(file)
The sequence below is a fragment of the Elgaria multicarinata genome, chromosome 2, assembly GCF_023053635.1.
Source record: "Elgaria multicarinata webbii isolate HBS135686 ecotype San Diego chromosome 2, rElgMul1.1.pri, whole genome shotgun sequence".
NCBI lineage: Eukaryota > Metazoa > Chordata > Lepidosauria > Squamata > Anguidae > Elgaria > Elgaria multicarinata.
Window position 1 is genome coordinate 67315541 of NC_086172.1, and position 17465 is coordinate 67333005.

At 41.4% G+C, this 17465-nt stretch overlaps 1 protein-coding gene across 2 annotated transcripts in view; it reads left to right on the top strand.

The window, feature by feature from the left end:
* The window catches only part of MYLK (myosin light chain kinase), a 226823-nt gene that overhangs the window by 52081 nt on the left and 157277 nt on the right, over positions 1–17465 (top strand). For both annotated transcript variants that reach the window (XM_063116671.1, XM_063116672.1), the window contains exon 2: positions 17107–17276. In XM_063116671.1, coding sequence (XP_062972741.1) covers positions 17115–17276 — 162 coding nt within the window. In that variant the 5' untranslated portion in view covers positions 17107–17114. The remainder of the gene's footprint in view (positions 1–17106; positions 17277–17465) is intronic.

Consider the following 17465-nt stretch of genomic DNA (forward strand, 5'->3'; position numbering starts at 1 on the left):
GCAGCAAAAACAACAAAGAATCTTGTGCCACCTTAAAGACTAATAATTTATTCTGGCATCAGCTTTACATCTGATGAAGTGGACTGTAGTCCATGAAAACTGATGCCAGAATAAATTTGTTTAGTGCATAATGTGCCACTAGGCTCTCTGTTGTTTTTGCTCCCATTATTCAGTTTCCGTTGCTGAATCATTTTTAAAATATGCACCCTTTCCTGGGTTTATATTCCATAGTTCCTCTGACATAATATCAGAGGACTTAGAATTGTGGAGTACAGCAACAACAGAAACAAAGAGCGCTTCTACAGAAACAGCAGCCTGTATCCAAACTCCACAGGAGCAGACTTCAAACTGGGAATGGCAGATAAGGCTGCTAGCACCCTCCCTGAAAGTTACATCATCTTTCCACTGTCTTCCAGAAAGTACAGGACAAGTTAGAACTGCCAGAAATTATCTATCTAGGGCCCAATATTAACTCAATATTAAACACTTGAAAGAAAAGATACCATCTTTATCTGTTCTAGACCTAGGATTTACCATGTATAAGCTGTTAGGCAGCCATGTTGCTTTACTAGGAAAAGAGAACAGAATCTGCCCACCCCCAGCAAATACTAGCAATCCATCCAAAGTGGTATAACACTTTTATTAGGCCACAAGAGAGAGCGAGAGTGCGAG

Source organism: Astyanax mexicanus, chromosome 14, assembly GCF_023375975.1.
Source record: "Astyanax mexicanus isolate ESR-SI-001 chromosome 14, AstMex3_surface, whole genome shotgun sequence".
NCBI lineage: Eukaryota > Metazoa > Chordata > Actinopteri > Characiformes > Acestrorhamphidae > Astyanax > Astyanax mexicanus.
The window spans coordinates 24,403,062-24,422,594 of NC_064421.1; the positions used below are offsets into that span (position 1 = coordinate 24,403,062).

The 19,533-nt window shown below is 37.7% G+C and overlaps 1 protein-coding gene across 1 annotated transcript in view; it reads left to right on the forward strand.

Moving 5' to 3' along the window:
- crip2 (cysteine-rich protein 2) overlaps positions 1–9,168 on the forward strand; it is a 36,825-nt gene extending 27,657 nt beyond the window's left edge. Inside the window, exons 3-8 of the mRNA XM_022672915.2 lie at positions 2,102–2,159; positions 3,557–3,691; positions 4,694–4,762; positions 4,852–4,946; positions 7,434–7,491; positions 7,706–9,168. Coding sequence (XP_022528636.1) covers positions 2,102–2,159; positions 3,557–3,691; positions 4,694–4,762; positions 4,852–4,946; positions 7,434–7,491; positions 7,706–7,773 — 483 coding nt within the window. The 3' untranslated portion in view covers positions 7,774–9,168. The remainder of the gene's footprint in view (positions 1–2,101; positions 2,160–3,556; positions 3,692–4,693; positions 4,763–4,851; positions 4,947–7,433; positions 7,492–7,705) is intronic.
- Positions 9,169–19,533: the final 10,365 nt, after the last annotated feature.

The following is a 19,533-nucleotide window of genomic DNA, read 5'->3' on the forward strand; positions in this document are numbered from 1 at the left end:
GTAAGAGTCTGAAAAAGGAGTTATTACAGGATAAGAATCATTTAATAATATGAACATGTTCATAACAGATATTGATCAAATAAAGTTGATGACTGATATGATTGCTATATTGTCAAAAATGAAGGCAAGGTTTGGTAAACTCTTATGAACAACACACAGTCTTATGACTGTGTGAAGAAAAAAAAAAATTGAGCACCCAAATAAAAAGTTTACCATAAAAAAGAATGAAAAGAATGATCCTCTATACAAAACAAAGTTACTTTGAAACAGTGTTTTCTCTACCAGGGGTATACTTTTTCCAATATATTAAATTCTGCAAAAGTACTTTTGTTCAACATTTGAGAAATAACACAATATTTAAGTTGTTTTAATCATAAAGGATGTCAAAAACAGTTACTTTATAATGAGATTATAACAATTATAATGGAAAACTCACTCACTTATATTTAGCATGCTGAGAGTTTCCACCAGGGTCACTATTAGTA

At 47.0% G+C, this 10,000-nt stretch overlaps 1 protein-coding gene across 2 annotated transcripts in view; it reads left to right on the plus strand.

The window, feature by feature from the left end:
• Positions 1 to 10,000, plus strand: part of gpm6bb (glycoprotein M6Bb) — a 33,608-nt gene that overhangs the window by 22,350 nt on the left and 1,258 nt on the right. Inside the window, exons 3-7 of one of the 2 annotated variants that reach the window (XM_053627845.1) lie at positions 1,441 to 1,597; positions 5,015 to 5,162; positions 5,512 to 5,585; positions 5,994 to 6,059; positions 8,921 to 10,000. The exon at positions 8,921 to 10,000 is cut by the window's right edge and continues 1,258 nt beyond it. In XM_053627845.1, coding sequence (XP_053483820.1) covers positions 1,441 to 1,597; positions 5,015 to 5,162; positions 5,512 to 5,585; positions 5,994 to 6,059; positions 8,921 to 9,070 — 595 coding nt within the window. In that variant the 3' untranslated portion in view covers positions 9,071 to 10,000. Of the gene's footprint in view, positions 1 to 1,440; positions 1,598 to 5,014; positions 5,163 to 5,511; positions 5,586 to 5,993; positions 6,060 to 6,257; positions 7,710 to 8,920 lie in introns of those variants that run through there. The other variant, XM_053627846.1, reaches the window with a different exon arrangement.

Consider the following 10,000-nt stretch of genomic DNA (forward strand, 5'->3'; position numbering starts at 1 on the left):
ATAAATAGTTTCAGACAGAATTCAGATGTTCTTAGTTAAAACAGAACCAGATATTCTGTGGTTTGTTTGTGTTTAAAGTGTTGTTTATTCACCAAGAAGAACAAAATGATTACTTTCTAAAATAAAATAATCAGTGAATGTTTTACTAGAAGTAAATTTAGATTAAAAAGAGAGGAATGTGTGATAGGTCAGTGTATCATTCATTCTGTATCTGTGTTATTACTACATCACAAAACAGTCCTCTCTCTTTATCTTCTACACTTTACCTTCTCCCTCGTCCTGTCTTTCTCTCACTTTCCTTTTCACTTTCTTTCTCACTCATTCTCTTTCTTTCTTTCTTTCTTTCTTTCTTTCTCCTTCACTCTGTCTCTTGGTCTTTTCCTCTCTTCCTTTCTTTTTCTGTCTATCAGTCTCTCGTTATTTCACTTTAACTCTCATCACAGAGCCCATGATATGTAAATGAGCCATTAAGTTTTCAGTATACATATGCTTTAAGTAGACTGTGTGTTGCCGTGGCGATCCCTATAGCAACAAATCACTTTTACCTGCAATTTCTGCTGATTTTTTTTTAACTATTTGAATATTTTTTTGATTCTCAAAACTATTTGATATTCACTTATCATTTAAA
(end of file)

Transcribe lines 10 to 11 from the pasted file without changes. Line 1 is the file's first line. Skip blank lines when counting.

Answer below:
Source organism: Astyanax mexicanus, chromosome 14, assembly GCF_023375975.1.
Source record: "Astyanax mexicanus isolate ESR-SI-001 chromosome 14, AstMex3_surface, whole genome shotgun sequence".